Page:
[Date Prev][Date Next][Thread Prev][Thread Next][Date Index][Thread Index]
Re: triggers for neural activity in the auditory periphery
Title: Re: triggers for neural activity in the auditory
There are at least two "levels" at which one can
consider your question. One level is that of discrete auditory
events, e.g., the onset of some stimulus.
Peter Heil and Dexter Irvine have published a very nice program
of work, in anesthetized cats and using tonal stimuli, which showed
the importance of rate of change of pressure (at least for linear
rise-time stimuli) in determining both response amplitude and response
latency at the auditory nerve and in more central structures.
I've pasted the references to some of this work below.
Bob Burkard's group and mine have confirmed some of the foregoing
findings in unanesthetized animals and using noise stimuli.
References to some of that work are also pasted below. The 2002
review article provides a broader context for this line of
The second level is that of the individual cycles of an ongoing
tonal (or other) stimulus, as in the case of phase-locking. In
that instance, motion of the cochlear partition towards scala
vestibuli contributes significantly to the excitatory phase of the
transduction process. Some of this work is reviewed by Ruggero
(1992, reference below).
I hope that this helps. All good wishes,
Heil, P. (1997a) Auditory onset
responses revisted. I. First-spike timing. J.
Neurophysiol., 77: 2616-2641.
Heil, P. (1997b) Auditory onset responses revisted.
II. Response strength. J. Neurophysiol., 77:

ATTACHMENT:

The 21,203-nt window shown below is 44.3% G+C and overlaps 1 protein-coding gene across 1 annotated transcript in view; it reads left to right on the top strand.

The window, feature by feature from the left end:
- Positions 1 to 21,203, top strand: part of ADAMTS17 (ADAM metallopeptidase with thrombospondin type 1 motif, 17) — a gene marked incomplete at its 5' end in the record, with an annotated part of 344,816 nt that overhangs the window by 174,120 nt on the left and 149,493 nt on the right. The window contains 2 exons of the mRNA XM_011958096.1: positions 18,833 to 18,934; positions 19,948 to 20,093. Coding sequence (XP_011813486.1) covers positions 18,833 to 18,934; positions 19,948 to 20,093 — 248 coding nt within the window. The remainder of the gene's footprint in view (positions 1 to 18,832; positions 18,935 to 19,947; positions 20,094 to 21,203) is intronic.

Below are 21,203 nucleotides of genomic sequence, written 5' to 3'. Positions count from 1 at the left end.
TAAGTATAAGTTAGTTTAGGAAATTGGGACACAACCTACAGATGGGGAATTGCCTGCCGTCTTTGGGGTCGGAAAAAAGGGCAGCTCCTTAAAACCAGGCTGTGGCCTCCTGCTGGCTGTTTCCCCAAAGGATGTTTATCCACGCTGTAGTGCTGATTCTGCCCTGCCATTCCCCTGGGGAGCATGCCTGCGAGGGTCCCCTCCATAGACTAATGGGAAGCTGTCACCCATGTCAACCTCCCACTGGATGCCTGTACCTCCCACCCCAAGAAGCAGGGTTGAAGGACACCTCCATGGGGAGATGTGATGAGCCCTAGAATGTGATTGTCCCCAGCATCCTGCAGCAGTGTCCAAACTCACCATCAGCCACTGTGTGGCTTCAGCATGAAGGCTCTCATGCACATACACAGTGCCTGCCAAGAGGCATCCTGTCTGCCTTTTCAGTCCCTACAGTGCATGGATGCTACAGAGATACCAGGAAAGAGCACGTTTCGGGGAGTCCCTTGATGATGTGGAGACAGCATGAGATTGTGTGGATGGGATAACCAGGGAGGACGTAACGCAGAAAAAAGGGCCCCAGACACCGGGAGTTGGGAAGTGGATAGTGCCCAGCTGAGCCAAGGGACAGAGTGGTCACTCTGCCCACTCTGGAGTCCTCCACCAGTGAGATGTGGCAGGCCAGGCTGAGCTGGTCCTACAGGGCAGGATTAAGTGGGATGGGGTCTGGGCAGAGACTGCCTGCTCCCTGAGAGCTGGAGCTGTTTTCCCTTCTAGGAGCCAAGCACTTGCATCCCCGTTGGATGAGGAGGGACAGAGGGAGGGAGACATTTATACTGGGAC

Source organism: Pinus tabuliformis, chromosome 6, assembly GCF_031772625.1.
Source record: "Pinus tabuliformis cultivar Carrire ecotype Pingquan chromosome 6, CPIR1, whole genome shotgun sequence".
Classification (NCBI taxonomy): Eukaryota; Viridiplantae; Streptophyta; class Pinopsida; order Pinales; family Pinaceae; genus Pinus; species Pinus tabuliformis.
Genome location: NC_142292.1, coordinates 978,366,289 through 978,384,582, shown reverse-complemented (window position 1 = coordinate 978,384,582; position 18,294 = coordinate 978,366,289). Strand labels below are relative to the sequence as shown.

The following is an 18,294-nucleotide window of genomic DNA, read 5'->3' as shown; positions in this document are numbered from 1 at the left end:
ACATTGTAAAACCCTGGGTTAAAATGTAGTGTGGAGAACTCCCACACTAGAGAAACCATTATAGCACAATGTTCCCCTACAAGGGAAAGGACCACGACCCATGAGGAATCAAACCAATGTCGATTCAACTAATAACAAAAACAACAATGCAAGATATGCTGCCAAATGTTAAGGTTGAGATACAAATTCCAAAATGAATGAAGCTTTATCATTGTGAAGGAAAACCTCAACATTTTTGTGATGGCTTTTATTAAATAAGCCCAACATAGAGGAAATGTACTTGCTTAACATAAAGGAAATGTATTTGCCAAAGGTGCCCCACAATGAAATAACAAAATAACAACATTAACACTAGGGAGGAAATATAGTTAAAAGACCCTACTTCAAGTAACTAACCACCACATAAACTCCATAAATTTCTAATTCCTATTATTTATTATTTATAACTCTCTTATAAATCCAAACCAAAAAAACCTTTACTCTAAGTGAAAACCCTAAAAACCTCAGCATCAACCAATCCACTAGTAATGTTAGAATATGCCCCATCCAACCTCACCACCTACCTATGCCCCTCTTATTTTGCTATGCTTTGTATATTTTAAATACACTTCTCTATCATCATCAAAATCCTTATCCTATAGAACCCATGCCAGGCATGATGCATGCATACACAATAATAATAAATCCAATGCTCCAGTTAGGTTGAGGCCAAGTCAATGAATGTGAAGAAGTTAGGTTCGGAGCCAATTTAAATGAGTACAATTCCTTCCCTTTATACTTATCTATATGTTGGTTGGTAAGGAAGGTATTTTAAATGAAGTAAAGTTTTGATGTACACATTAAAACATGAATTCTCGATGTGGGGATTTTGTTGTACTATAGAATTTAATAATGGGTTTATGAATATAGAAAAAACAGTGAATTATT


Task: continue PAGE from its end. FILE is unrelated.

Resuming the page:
Heil, P. and Irvine, D.R.F. (1997) First-spike timing of
auditory-nerve fibers and comparison with auditory cortex. J.
Neurophysiol., 78: 2438-2454.
Phillips, D.P., Hall, S.E., Guo, Y-Q and
Burkard, R. (2001) Sensitivity of unanesthetized
chinchilla auditory system to noise burst onset, and the effects of
carboplatin. Hearing Res., 155: 133-142.
Phillips, D.P., Hall, S.E. and Boehnke, S.E. (2002)
Central auditory onset responses, and temporal asymmetries in auditory
perception. Hearing Res., 167: 192-205.
Ruggero, M.A. (1992) Physiology
and coding of sound in the auditory nerve. In: A.N. Popper and R.R.
Fay (Eds.), The Mammalian Auditory Pathway: Neurophysiology. New
York: Springer-Verlag, pp34-93.
any physiological studies on the question, what are the exact triggers
for the activation of auditory brainstem nuclei? I am especially
interested in the question whether the CN responds to abrupt peaks in
the activity of the auditory nerve, or rather exhibits temporal
integration characteristics before becoming active itself. Is there
any knowledge about the order of such integration times and are they